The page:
Family And Community

Published 12:00 am Tuesday, December 3, 2013

No one fights alone.

And that couldn’t be more obvious than in Cathy Riddle’s family room, where she and 13 members of her family, all wearing pink shirts, gathered to talk about her latest battle with cancer.

Cathy, 54, was first diagnosed in 2007 with zero stage breast cancer, and at the time, she took what she only describes as a “real radical approach.” She thought she had beaten it, but was diagnosed in July with stage four breast cancer, which has metastasized. She is, as she says, “fighting a whole different battle, a whole different journey.”

But she’s not alone.

With her are her husband of 36 years, Stan, and their family. She counts her childrens’ spouses as if she’d given birth to them too (and says she couldn’t love them any more than if she had), so there’s Jessica, their daughter, who is married to Chris Branham, and their children, Eli, Isabelle, and Anderson; Katie, their daughter, married to Brian McDaniel, and their children, Wyatt and Emma; son Billy and his wife Allie (newlyweds who just returned from a mission trip to Africa); and finally, their youngest daughter, Kelly.

This family could be on the front of a greeting card.

Everyone is smiling, laughing, the couples are holding hands, the grandbabies aren’t fighting. There’s a tree in the corner they decorated the day before. The sun is streaming into the cozy room and Cathy looks around at them all and says, “My family breathes life into me.”

Her chemo, which is strong and supposed to have horrid side effects, has only caused her fatigue, but her first round back in the summer was rough.

“I was about ready to call the family in and say ‘Bye, see y’all in Heaven,’” she said.

She had hoped to start in August at her job in the media center at South Davie, but she wasn’t able. Her new plan is to go back in January.

She doesn’t dwell on her illness, only sharing that after that first round, every morning her grandson Anderson would go into her bedroom to check on her. No matter how bad she was feeling, she greeted him with a smile, because, as she said, “You’ve gotta smile if they walk in that door.”

Their family walks in her door a lot, because everyone lives either with them or nearby, and if they’re not at the house, they’re at Camp Manna Ministries, a church and youth camp the family built that is walking distance from their house off Gibson Way.

Jessica runs the camp and Stan does the grunt work, Cathy said. Brian did the grading, and each family member has some part in it. There is a 10-week summer day camp, after school care, a youth outreach each Tuesday night, and church, which started about a year ago.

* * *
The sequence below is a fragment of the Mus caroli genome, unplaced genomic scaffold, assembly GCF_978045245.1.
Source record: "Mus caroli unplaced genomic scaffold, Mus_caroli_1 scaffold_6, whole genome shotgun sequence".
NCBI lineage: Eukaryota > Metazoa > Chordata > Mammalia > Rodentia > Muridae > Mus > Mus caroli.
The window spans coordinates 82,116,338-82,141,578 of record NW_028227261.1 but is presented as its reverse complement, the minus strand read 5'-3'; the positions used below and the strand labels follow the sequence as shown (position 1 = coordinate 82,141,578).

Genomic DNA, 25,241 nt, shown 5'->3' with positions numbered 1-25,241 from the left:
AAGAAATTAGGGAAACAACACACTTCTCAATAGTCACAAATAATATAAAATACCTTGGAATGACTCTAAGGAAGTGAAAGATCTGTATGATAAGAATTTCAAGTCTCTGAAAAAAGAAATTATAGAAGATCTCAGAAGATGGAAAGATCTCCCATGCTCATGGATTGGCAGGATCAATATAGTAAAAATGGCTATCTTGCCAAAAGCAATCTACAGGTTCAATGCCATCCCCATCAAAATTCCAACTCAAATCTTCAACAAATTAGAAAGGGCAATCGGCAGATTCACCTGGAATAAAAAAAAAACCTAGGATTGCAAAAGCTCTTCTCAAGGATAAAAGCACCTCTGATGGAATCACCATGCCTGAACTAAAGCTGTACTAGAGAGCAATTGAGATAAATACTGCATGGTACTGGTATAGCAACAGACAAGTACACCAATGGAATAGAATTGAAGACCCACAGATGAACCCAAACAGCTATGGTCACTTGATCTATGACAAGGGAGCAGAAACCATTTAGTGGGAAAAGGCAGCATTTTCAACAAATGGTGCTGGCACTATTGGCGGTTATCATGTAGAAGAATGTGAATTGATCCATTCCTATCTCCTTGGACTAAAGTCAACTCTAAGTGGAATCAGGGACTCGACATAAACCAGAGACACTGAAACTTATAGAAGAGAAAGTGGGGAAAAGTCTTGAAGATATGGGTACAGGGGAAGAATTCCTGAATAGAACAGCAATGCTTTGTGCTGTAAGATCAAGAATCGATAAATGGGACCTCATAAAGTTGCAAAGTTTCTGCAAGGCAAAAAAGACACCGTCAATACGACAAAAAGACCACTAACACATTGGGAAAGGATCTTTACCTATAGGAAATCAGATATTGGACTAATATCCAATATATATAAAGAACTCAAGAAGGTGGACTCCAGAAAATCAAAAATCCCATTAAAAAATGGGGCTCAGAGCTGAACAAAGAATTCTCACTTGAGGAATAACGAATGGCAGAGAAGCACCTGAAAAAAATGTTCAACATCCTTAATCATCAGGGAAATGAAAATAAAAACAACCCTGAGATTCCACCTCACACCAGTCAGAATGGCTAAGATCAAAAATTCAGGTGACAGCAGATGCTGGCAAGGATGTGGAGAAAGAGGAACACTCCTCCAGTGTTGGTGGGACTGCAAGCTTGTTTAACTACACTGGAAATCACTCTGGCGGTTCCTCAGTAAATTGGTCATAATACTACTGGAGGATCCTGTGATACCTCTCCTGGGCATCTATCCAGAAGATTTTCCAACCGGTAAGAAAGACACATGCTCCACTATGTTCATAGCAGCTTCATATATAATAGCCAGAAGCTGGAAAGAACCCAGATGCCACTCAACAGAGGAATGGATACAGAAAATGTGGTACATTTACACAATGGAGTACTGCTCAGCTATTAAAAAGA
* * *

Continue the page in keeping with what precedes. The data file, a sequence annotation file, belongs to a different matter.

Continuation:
“This is not something we planned on, but something God put in our laps,” Jessica said. “It’s been neat to watch this little dream of Mama’s and Daddy’s flourish.”

One of the ponds on the property will be the site of Saturday’s fundraising event Freezin’ for a Reason, being organized by Teresa Bivins and Jessica Miller, to help raise money for Cathy’s medical bills. The event begins Dec. 7 at 9 a.m., with pancakes, pictures with Santa and a silent auction, which includes gift cards, electronics, gift baskets, a weekend mountain getaway and an acoustic guitar, signed by singer Darius Rucker.

The auction will end at 11, and the plunge will get under way. Chris said folks are supposed to get into the water up to their necks and can wear anything except wetsuits. The EMS will be on hand, and there will be a fire and heated buildings for folks to warm up afterward. The cost to plunge is $10 or folks can do a “plungeless plunge” for $10. Plungers can also be sponsored and donations are welcomed. Chris and Billy will be among the plungers.

Cathy will be there (she said her family won’t let her plunge) and she’s excited about the event, because of the opportunity for people to come together and have fun as a community.

“I don’t care if they raise $5 or $10, I don’t care. It’s just going to be a fun time for the community, and I’m glad to be the reason. But I don’t want anyone to die from my chemo,” she said, laughing. “I just want to thank everyone because this county has really rallied around us in a big way. This really speaks to the county that we live in.

“I say the Lord decided the day I would come into this world, and He will decide the day when I leave. I thought my cancer was gone, but He had other plans for my life. I’m just enjoying every day. I saw people at the parade in these shirts, and those people don’t know me, but that just shows this is a county who cares. They just care.”

Camp Manna is off US 601 South from Mocksville, right onto Pine Ridge Road, and three-tenths of a mile down is Gibson Way on the right. There is a Camp Manna sign at the turn. The Cooleemee Now!! Facebook page has information about the plunge.